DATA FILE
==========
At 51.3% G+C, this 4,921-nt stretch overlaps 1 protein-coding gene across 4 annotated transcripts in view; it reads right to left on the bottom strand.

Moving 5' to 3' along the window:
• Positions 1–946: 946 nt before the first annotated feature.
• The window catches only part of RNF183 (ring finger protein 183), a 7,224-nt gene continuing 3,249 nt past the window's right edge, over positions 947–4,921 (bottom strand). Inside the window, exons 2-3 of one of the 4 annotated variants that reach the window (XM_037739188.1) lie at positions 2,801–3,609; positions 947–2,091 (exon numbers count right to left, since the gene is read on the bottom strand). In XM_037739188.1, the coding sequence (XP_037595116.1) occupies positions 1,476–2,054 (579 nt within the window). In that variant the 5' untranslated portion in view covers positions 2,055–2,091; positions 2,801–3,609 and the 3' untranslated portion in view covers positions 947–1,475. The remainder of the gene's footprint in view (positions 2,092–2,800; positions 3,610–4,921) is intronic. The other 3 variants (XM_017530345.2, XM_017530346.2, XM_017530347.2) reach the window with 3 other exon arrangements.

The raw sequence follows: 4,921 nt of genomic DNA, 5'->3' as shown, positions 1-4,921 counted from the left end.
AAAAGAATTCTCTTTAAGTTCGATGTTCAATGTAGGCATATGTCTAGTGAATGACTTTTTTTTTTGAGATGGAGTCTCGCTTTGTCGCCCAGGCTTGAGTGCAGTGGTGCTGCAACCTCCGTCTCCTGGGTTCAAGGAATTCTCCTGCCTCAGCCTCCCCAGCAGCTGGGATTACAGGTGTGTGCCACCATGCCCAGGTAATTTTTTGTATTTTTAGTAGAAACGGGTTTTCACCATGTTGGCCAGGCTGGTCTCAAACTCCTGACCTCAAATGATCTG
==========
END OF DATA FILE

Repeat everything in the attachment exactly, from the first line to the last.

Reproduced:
At 51.3% G+C, this 4,921-nt stretch overlaps 1 protein-coding gene across 4 annotated transcripts in view; it reads right to left on the bottom strand.

Moving 5' to 3' along the window:
• Positions 1–946: 946 nt before the first annotated feature.
• The window catches only part of RNF183 (ring finger protein 183), a 7,224-nt gene continuing 3,249 nt past the window's right edge, over positions 947–4,921 (bottom strand). Inside the window, exons 2-3 of one of the 4 annotated variants that reach the window (XM_037739188.1) lie at positions 2,801–3,609; positions 947–2,091 (exon numbers count right to left, since the gene is read on the bottom strand). In XM_037739188.1, the coding sequence (XP_037595116.1) occupies positions 1,476–2,054 (579 nt within the window). In that variant the 5' untranslated portion in view covers positions 2,055–2,091; positions 2,801–3,609 and the 3' untranslated portion in view covers positions 947–1,475. The remainder of the gene's footprint in view (positions 2,092–2,800; positions 3,610–4,921) is intronic. The other 3 variants (XM_017530345.2, XM_017530346.2, XM_017530347.2) reach the window with 3 other exon arrangements.

The raw sequence follows: 4,921 nt of genomic DNA, 5'->3' as shown, positions 1-4,921 counted from the left end.
AAAAGAATTCTCTTTAAGTTCGATGTTCAATGTAGGCATATGTCTAGTGAATGACTTTTTTTTTTGAGATGGAGTCTCGCTTTGTCGCCCAGGCTTGAGTGCAGTGGTGCTGCAACCTCCGTCTCCTGGGTTCAAGGAATTCTCCTGCCTCAGCCTCCCCAGCAGCTGGGATTACAGGTGTGTGCCACCATGCCCAGGTAATTTTTTGTATTTTTAGTAGAAACGGGTTTTCACCATGTTGGCCAGGCTGGTCTCAAACTCCTGACCTCAAATGATCTG